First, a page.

Tag Archives: blog

Epic Bars: Stylish snacking

8 Dec

epicbars

You know what these are. You might deny it, but, come on. You can tell.

Even with the sleek packaging and the cool name promising an “Epic” experience, (though it delivers), you know.

It’s clear even though each parcel is veiled with the requisite hipster labels: “100% natural,” “X g. Protein,” the predictable “Sriracha” and the inevitable, “Gluten Free.”

There’s chicken, because that’s what’s for dinner anymore. And it’s NOT beef. It’s bison, the cow’s sophisticated cousin from the range.

You knew what these REALLY were from the moment you flipped the pretty package over and saw the enticing block of melded meat parts, albeit including cranberries, the tight-fitting plastic wrap clutching the treat within.

These are the next generation of on-the-go meat snacks. But you won’t find them sold at a service station. They rest in woven baskets at gourmet, high-end and unique food stores. They sit waiting for the lucky consumer in bins at the exclusive corner market in Brooklyn, and yes, at our favorite grocery mecca, Trader Joe’s.

Come on. You knew it: Beneath the slick wrapper and trendy words, these are your old friend Slim Jim with an advanced degree in delicious. “Stout James,” you might say.

What the new set of duds and fancy stores really do are take away our Slim Jim guilt. “Look at all these great qualities,” we say, trying to fool ourselves that Epic treats are more energy bar than meaty meat bomb.

We’re wrong, of course. But it’s a nervous, naughty, joyful wrong. When Epic slips out of his pop packaging, this bad boy’s all Jimbo. Healthier, classier, but still. Wink.

And while we’re devouring every speck, we choose to ignore the truth for a giddy glimpse of gas station bliss.

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How to make the best popcorn ever

31 Mar

How to make popcorn that’s easy, healthy and super yummy! It just takes three ingredients from Trader Joe’s and a microwave popcorn popper.

Why Trader Joe’s is My, and America’s, Happy Place

5 Mar This container of candy from Trader Joe's holds a world of kindness

We all have rotten days. Yesterday was one of mine. Or at least, a day where things didn’t come together well, posed more problems than it solved, and just left me with a sad, crummy feeling.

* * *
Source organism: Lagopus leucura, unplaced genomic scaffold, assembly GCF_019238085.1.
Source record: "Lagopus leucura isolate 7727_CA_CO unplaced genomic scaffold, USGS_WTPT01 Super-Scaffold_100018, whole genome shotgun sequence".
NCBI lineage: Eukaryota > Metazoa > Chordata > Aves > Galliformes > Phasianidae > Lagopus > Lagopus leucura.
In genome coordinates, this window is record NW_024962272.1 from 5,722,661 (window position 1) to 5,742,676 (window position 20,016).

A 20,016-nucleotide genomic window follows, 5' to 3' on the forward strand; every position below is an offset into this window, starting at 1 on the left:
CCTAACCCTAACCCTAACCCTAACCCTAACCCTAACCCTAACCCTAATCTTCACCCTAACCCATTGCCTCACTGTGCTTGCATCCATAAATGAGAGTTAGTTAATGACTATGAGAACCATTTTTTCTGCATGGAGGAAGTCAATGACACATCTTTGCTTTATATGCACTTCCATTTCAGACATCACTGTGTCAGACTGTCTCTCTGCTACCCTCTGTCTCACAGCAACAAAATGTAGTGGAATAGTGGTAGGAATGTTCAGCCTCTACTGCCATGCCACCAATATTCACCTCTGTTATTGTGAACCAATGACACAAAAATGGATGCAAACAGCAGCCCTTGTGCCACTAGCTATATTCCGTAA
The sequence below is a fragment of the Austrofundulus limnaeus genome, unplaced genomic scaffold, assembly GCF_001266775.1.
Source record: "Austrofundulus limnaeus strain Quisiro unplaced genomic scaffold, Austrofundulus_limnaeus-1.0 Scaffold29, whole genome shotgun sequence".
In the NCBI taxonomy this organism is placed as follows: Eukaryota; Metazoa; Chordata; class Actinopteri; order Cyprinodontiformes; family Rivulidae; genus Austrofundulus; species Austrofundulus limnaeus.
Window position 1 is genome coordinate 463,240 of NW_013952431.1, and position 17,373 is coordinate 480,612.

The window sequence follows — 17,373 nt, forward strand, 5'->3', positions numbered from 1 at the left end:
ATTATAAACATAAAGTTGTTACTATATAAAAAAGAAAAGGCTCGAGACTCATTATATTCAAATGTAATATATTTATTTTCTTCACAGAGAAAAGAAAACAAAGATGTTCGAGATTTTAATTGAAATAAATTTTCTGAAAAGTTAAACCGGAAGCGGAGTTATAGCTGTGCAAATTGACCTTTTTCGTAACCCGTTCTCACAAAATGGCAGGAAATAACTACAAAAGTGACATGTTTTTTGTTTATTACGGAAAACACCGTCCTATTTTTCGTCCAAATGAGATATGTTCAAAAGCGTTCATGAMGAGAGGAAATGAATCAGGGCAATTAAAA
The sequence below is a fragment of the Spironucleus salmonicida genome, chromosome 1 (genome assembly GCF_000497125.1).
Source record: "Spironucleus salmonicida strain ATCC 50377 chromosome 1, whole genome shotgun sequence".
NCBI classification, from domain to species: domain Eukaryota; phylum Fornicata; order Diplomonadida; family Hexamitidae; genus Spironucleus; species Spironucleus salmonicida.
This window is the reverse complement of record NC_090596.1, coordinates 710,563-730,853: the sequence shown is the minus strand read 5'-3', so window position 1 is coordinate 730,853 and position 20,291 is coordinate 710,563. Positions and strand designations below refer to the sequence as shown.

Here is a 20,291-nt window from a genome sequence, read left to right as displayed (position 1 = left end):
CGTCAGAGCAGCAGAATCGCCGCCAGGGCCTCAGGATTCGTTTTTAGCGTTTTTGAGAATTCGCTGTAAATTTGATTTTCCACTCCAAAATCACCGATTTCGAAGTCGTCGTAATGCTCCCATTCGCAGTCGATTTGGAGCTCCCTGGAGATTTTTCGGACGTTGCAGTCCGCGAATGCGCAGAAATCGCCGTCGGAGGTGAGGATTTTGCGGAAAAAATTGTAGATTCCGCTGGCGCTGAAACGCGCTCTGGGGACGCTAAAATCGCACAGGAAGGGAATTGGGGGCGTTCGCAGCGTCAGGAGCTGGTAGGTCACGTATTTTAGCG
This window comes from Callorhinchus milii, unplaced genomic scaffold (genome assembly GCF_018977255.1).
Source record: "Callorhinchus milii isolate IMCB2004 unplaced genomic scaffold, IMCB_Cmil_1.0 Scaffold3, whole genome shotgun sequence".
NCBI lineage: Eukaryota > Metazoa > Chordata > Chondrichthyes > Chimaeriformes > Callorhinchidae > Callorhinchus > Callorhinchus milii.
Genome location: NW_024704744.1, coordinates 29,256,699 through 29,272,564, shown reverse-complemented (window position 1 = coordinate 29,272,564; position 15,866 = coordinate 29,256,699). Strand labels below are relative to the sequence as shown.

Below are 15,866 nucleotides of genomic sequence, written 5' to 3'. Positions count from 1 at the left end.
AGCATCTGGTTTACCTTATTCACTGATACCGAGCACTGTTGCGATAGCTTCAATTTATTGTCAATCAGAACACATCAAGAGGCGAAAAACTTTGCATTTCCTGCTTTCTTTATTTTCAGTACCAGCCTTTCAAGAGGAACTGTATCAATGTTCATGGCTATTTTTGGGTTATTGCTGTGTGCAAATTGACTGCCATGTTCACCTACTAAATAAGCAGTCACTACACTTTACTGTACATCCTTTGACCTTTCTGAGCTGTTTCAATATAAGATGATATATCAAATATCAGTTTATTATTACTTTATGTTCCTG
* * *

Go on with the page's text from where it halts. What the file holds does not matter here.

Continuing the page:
And I needed to go to Trader Joe’s.

So, I tucked my feelings under my hat and went.

Walking around hunting and gathering for my dinner, I smiled at other shoppers and TJ’s staffers. I was OK. But as I walked to check out, I got sad again. Of course, that’s not too weird – feeling better walking around TJ’s, and getting sad as I’m leaving!

The checker Shaun greeted me with, “How ya doing?!” I said, sluggishly, “OK.” He said, “Just OK?” “Yeah,” I said. We continued chatting a bit. He loaded my bag and put it in the cart.

As we waited for my chipped card to finish processing, Shaun asked, “Do you like chocolate? Do you like dried fruit?” I said yes.

He walked to the product pylon by the check out lane, picked up a container of chocolate-covered dried fruit, put it on top of my bag and said, “I hope you have a good evening!”

I was blown away. And this isn’t the only time I’ve encountered amazingly kind behavior at Trader Joe’s. The store’s feel-good culture is an example for us all in how to care and treat each other. Just a little kindness goes such a long way. Thank you, Shaun! And thank you, Trader Joe’s.

A pot of gold

This container holds a world of kindness

 

A Christmas Story from Trader Joe’s

23 Dec

EucalyptusI was headed to the 12-items-or-less line on a Saturday afternoon with a basket of four things. The woman in front of me had two items – a package of eucalyptus and a rosemary tree.

At first she rolled her cart back to let me through. I said, “I’m going behind you!” As I took my position in line, she held up the eucalyptus package to my nose and said, “Smell this!” Of course, it was wonderful. I thanked her for sharing the fresh scent. Then she had me smell the rosemary – again, lovely – and even broke off a little bit to share with me.

She was drinking a coffee sample. I was a little tired, and realized I forgot to get a sipper. She immediately offered to hold my spot for me to go get a cup, pushing my basket in front of her cart.

I west to get the coffee, and I chatted with the woman in charge of the sample station. She pointed to an envelope full of coupons and said that a woman left it there, and she described the coupon owner. The physical description was similar but not exact to the woman in line, but the sample woman said, “She was so nice.”

I went back to the line and asked the woman, “Do you collect coupons?” She said, “Yes!” enthusiastically, and then turned to realize her envelope was gone. I told her it was at the sample station, and before I could get it for her, she was off to retrieve the pack.

She got back and said, “See, if you hadn’t gone for a coffee, I wouldn’t have gotten my coupons!”

The line finally reached the check out. She insisted I stay in front of her. She said, “You have so little!” I pushed back, “But I have twice as much as you!” She wouldn’t relent.